Alumni Report: Poway High grad to be inducted into Miami University Hall of Fame
By Michael Bower
When Karin Sherr was just 2-years-old, a doctor suggested she take up ice skating to correct her pigeon-toed feet.
Little did anyone know the suggestion would lead the 1996 Poway High graduate down a path directed right toward the Miami University Hall of Fame.
Sherr will become the first synchronized skater in the school’s history to be inducted into the Hall of Fame in the winter.
She was a four-year member of the Miami senior synchronized skating team (1997-2000). She helped lead Miami University, located in Oxford, Ohio, to its first national title in 1999.
“I have always wanted there to be a synchronized skater in the hall of fame,” said Sherr, who in 2000 served as team captain and was named the Thomas J. Fisher Outstanding Skater, Miami skating’s highest honor. “I remember going and seeing all those athletes on the wall and there was always a hole where I thought an ice skater would fit.”
Sherr was twice a member of Miami teams that represented the United States at the World Challenge Cup. In 2000, Sherr was named the Miami Female Scholar-Athlete of the Year, the first Miami skater to earn the honor.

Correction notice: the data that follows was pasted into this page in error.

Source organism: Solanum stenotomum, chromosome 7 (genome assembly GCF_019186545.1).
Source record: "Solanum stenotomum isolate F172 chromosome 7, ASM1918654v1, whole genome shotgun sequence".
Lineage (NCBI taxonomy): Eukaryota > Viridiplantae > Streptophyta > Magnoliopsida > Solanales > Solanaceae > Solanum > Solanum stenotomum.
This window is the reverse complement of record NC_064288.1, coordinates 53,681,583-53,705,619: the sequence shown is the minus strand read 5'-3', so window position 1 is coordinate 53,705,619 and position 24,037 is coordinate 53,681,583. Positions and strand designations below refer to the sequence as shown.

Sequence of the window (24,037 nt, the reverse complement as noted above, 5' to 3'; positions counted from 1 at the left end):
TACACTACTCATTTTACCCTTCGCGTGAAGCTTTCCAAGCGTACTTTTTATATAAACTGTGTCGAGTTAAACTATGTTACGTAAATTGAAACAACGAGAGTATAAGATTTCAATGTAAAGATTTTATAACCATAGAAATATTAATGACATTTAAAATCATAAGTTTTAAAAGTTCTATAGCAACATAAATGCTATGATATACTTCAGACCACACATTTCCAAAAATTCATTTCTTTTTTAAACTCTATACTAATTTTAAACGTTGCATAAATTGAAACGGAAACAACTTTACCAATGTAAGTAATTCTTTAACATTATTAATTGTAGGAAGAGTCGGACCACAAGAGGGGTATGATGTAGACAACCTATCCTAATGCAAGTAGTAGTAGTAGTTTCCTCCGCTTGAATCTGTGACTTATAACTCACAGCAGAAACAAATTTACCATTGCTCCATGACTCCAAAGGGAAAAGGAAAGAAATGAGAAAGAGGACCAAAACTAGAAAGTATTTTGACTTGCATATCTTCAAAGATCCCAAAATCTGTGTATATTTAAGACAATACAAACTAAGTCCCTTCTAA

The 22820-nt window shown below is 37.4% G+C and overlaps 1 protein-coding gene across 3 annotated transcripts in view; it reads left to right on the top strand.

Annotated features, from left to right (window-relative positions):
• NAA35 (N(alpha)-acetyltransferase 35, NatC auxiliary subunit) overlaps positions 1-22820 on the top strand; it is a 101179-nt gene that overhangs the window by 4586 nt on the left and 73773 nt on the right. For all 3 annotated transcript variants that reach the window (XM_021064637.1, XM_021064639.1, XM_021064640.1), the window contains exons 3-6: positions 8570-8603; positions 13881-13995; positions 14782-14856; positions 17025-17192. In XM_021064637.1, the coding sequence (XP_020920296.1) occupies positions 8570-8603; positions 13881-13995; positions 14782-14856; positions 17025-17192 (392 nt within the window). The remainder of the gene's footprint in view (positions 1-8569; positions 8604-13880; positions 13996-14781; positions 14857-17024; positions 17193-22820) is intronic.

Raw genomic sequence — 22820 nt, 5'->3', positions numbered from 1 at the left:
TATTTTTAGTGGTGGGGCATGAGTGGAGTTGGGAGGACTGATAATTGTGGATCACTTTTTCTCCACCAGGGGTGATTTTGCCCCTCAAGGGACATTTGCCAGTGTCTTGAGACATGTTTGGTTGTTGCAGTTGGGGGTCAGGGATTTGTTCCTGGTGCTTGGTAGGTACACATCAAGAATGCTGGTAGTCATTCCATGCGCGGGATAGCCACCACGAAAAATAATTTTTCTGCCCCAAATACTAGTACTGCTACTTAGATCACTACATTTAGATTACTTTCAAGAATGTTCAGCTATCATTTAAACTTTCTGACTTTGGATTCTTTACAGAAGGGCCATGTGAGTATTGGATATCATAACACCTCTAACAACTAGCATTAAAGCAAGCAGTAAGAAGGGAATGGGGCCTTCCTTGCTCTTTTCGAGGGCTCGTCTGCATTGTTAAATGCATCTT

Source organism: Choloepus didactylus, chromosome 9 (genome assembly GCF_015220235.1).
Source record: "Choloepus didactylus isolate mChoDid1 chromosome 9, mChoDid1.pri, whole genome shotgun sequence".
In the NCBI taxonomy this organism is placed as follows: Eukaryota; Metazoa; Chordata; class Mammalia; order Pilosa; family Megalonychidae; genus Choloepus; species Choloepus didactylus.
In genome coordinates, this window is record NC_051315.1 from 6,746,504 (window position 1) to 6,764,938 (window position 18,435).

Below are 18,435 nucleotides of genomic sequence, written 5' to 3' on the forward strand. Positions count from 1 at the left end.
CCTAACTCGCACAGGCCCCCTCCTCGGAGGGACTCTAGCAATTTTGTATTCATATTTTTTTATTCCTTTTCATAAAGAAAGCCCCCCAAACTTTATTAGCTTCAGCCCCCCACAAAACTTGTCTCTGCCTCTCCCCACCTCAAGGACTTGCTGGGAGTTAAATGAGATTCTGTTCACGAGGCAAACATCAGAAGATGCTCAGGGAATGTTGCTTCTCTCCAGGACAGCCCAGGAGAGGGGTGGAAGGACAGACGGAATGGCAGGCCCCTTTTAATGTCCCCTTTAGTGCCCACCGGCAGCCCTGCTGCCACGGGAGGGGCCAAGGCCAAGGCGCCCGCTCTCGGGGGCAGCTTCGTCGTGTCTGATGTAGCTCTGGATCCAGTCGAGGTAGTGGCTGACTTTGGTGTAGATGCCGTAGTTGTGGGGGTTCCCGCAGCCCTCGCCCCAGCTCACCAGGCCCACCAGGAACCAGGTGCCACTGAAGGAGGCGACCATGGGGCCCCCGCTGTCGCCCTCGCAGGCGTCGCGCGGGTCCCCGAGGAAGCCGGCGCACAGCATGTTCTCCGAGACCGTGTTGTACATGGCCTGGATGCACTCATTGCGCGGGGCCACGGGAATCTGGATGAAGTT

“It was a tremendous experience to represent the school and the country,” said Sherr, who earned her bachelor’s degree in political science in three years and then earned a master’s degree in family and child studies a year later. She is now a practicing labor and employment attorney in San Diego. “Not all athletes get to do that.”
Sherr learned the ends and outs of synchronized skating — a sport with several athletes on the ice moving in unison at high speeds — at the age of 8.
She joined Team Del Sol in San Diego at 8 and by the time she was a senior in high school she had hunted down Miami University, the lone college with a NCAA-sanctioned synchronized ice skating program.
“I think my parents thought I was crazy when I said I wanted to go to school in Ohio,” said Sherr, now 34. “But at that time it was the only school in the country to have a program.”
Sherr continues to stay involved with the sport as a national- and international-level judge. She also is serving as the chair of U.S. Synchronized Skating.
“I am the youngest international judge that we have,” Sherr said. “It has been great for me to stay involved and be active in the sport and do it in a way I can make a difference.”
Five others will also be inducted into the Miami University Hall of Fame in the winter, including Pittsburgh Steelers quarterback Ben Roethlisberger.
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